Cancer-proof mice live longer
An extra copy of a tumour-killing gene helps mice to stay young.
A protein known to keep cancer at bay now also looks to be a fountain of youth. Mice with an extra copy of the tumour-killing gene that pumps out this protein live longer than those with just one copy, and are better at combating the cell damage that causes ageing.
The finding hints that a drug designed to boost the tumour suppressor, called p53, could work as an anti-ageing treatment for people, says Manuel Serrano, a biologist at Spanish National Cancer Research Centre in Madrid. Serrano's team publish their work in this week's Nature1.
The conclusion seems to stand in direct contradiction to previous work2, which showed that a boost in p53 kept mice cancer free but also caused them to age more quickly. But there's a key difference between these studies, the researchers say: in the new work, the normal regulatory mechanisms remain in place, so p53 is churned out only when needed. This seems to turn an ageing protein into a youth-preserving one.
"It's a very impressive effect," says Larry Donehower of Baylor University in Houston, who led the older work. "It's very hopeful because it says under some circumstances you can get the best of both worlds."
First discovered in a 1979 study of tumour-causing viruses, p53 is one of the world's most researched proteins, with tens of thousands of papers written about it so far. When triggered by DNA damage or other stressors, p53 instructs cells to commit suicide or to stop dividing — nipping cancers in the bud. Researchers have now discovered that the protein also uses a gentler strategy to keep us healthy — it turns on cellular production of antioxidants, which mop up damaging molecules.
To determine whether this subtler role of p53 could slow ageing, Serrano's lab bred mice with an extra copy of p53, along with the usual gene that helps to regulate how much protein it produces. These mice produce more p53 protein when prompted to by cellular stress, such as DNA damage or lack of oxygen.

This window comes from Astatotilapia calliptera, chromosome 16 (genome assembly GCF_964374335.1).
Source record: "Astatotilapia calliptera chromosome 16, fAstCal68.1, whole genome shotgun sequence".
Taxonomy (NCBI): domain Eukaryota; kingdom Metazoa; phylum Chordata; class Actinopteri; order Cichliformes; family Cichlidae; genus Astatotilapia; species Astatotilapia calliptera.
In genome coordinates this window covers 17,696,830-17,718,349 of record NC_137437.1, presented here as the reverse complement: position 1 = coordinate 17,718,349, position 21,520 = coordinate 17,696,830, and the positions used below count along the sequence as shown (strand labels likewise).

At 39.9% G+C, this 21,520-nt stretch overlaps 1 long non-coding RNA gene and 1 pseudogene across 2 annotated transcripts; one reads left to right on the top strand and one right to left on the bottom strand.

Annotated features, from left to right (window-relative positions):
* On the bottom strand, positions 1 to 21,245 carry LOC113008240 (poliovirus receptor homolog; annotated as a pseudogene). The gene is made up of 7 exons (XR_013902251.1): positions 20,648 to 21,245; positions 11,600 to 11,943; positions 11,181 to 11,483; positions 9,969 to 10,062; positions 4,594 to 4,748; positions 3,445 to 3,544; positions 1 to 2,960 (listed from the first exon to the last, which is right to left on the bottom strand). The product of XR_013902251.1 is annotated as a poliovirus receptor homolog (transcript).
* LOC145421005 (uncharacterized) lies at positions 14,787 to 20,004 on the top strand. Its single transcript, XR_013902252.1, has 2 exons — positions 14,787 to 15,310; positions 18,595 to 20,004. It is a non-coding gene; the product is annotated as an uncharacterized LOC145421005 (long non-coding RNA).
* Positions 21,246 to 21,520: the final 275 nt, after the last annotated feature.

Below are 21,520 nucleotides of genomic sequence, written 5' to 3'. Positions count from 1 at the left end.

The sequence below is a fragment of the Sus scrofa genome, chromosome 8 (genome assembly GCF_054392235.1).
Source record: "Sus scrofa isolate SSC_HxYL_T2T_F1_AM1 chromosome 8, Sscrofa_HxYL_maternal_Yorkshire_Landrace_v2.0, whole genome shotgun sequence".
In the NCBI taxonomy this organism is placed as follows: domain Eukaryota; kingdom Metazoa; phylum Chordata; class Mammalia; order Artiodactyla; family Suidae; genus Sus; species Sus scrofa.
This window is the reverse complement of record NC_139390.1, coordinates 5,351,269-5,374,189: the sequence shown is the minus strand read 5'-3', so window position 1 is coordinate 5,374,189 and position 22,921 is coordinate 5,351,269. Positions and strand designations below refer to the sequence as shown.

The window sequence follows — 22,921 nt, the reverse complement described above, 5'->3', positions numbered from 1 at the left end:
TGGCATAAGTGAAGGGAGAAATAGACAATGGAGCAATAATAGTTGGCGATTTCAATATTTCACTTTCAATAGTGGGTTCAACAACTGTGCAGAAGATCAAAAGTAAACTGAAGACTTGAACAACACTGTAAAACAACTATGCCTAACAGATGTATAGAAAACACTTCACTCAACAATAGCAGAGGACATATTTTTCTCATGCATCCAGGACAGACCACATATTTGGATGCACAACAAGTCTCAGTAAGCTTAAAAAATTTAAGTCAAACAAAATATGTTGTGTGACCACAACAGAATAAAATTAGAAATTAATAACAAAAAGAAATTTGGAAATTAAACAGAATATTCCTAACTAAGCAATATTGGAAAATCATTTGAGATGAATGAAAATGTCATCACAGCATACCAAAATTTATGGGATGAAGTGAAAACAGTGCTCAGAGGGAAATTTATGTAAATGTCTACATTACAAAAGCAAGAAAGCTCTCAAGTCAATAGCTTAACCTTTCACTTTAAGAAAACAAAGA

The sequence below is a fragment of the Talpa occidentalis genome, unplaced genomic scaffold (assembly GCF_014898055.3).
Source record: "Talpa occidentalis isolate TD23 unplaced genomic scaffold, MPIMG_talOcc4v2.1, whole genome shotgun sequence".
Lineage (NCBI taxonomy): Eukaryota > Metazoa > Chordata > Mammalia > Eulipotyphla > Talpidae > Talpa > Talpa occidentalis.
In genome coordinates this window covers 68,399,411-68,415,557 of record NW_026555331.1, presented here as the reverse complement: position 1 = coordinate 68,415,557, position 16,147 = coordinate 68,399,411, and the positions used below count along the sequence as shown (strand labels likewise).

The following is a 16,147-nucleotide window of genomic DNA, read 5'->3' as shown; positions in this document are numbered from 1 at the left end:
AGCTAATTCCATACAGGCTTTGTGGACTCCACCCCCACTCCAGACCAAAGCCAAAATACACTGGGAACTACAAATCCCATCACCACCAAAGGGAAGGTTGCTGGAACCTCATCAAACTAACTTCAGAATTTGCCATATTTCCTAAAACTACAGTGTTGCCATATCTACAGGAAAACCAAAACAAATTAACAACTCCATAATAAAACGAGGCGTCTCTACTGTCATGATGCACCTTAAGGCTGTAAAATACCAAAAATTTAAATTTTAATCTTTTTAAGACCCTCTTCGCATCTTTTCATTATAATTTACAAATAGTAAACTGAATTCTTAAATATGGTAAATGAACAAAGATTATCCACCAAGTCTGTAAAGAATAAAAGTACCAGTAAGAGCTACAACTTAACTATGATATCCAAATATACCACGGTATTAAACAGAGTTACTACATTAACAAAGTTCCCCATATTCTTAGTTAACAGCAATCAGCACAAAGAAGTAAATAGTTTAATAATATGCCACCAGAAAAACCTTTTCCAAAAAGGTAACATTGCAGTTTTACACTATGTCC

As expected, mice with the extra copy of p53 had fewer tumours than regular mice, and their cells were less likely to turn cancerous when grown in a Petri dish. On average, the transgenic mice lived 16% longer than normal mice: 118 days versus 137. By comparison, mice on a calorie-restricted diet — another lifespan booster — get a 20% bump in life expectancy.
But the age boost wasn't just an effect of fewer mice dying of cancer. When the researchers looked only at cancer-free mice in the study, they found that these transgenic mice lived 25% longer, on average, than normal ones. The oldest mice in both groups died at about the same age, but more of the transgenic mice lived into their golden years than the normal ones.
When the researchers looked more closely at the youthful mice, they found higher levels of genes that combat oxidative damage than in regular rodents. The mice with extra p53 also held up better against a lethal dose of paraquat, a drug that causes oxidative damage.
Live long and prosper
Donehower's study in 2002 had indicated that high levels of p53 can cause mice to age faster, as an abundance of the protein seemed to curb the growth and repair of all sorts of cells — not just cancerous ones. But those mice had a mutation that caused the protein to always be activated, says Donehower. He says he is now convinced that an extra copy of the normal p53 gene can forestall ageing.
So might patients some day pop a pill that fights cancer and keeps them young? "That's the million dollar question," Serrano says. Several cancer drugs targeting p53 are in clinical trials. His lab is testing one of them in mice. If this study is any indication, the key will be to find a drug that doesn't let p53 run amuck.
- Matheu, A. et al. Nature 448, 375-379 (2007).
- Tyner, S. et al. Nature 415, 45-53 (2002).